Dates, as we all know, can veer from the appalling to the sublime and back, sometimes in the course of a single evening. Personally, I always found the whole thing very unnerving, which usually meant talking like a typewriter and failing to impress – my favourite type of date used to involve drinking too much and hoping that eventually one of you fell on top of the other. I’m engaged now, which used to mean you were excused the whole business, but when you work away as much as I do, it is considered impolite to always sit on the sofa scratching yourself on nights off. As a result I am expected to involve myself in ‘date nights,’ sometimes as often as twice a quarter. There are other date expectations – for instance, that it doesn’t get written up as a blog and posted online, but then these are the pitfalls of agreeing to marry a comedian.
Knightsbridge is of course a ridiculous place, especially for dinner, but thanks to Toptable, I had been granted a visa. I like Toptable, (even though I’ve just discovered they’ve changed their name to Opentable for no apparent reason.) I’m sure I shouldn’t, although I’m not sure why. I think it’s something to do with buying into all this bollocks about exclusivity and privilege, but as all they’ve ever really done for me is provide an opportunity to eat in very good restaurants at reasonable prices, I’ll keep on checking the emails. I had heard many good things about Racine (although it appears a lot when you Google ‘tête de veau’ which previous readers will realise strikes fear into my very soul,) and four courses and an aperitif for £35 sounded like excellent value.
The restaurant was quiet as we entered through the large leather curtain that stops anyone untoward looking in, and we were warmly welcomed to a very comfortable and spacious corner table in order to admire the rest of the leather in the room. They give good banquette at Racine, which is probably why it started filling up with a merry and very well heeled clientele as the evening progressed. As neither of us were drinking, a choice of non-alcoholic aperitifs were offered and I am now going to start making my own virgin mojitos because they are bloody nice. Menus were proffered, orders taken, and then everyone realized we’d been given the wrong menus, and new ones were bought, but this time with extra things on them. When the only cock up of an entire meal is friendly staff bringing you additional options, it’s safe to assume you’ve had a good time.
I started with Crab Florentine – a gorgeously rich sausage of pasta stuffed with white crab meat (and one tiny piece of shell, but I’m regarding that as proof of freshness) and spinach with a properly opulent béchamel and crab sauce zig-zagged along its back, dusted with a little paprika. This had the unusual ability to convince you it was good for you despite the fact it clearly wasn’t. Meanwhile, melted raclette Comtoise with cornichons salad was a winning combination of luxuriously melted cheese and sharp pickle, smacking you round the chops ‘like a posh ploughmans,’ in the words of the other half.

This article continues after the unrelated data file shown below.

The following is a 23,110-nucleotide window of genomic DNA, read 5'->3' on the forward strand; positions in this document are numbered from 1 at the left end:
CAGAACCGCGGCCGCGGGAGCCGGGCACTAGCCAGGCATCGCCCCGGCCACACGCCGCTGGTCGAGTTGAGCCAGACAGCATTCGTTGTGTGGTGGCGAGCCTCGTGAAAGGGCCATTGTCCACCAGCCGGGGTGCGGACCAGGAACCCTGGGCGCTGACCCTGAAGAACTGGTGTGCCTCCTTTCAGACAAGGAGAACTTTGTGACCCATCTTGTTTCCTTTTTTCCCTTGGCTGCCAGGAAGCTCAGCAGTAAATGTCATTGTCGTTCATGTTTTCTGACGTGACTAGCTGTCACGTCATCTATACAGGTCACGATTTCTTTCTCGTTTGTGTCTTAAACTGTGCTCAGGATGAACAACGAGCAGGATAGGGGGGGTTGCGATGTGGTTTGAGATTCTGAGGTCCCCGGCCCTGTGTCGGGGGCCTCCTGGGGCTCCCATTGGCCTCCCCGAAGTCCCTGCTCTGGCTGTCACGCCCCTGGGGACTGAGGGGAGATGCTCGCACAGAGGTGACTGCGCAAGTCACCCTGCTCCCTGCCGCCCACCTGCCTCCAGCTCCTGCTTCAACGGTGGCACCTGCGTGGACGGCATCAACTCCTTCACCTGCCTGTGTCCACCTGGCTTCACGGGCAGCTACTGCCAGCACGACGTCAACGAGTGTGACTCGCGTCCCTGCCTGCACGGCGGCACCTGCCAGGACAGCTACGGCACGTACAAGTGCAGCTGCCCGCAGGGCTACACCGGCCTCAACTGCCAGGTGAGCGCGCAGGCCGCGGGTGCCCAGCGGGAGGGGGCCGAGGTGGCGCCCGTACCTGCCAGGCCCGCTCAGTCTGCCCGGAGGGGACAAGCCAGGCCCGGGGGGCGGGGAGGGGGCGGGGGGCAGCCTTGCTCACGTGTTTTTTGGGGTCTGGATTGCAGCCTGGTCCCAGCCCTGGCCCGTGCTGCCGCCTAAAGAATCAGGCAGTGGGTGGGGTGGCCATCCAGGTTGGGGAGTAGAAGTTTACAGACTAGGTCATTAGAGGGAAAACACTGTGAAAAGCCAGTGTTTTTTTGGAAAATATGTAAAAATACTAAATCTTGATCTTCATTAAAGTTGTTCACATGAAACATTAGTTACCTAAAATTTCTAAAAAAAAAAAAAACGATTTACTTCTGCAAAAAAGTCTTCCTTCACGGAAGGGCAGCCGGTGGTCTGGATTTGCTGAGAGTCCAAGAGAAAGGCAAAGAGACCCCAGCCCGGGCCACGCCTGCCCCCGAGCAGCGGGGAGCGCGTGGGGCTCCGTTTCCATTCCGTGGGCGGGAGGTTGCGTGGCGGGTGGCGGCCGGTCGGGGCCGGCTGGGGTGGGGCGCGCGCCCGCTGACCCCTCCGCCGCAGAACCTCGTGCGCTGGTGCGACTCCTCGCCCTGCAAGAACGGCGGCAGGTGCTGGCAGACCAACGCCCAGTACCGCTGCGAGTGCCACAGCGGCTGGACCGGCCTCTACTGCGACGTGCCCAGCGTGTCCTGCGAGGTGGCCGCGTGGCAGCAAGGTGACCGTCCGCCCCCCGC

For main course, she had a grilled featherblade steak, perfectly bloody and oozing Roquefort and walnut butter. It was sensational, as was my rabbit on a bed of green beans, which retained just the requisite crunch and a mustard sauce for which the word ‘pokey’ might have been invented. On top was a shard of smoked bacon, which was (I’m quoting again) ‘immense’. My only problem was that it really didn’t seem to be the sort of place to pick up the bones and gnaw. Service was so gracious I doubt they’d have minded, but apparently you don’t do things like that on date night.
There was a cheese course, which is the sort of sentence that makes me enormously happy, as does the fact they came from the legendary La Fromagerie. A further indication of the quality of service was the maître d’ writing down the names of the mellow blue cheese and Chablis washed rind oozy number for me precisely so that I could mislay the piece of paper.
Dessert was spectacular, in an understated and very classy way. Which is more than could be said for either of us as we had both of given up sugar for the previous ten days, and began salivating like Pavlov’s dogs at the very idea. I don’t imagine we presented a particularly attractive picture to anyone else, but this was fabulous. The crème caramel at Racine appears to be made with crack. It was easily the best I have ever tasted – almost creamy like pannacotta, but with the richness of egg and the slightly bitter hit of caramel. Meanwhile, a petit pot au chocolate is best remembered with the words,
“I’m really happy right now. I don’t want this to end”.
It would have been nice if she was talking about the date, but we both knew it was the chocolate. But I’ll take it, and if you want to take anyone anywhere, on this showing I would thoroughly recommend Racine, especially if you get the deal we did, which was a steal. As is a 14.5% ‘optional’ service charge, but then this wouldn’t be Knightsbridge without it, and unusually for this part of the world, they were worth every penny.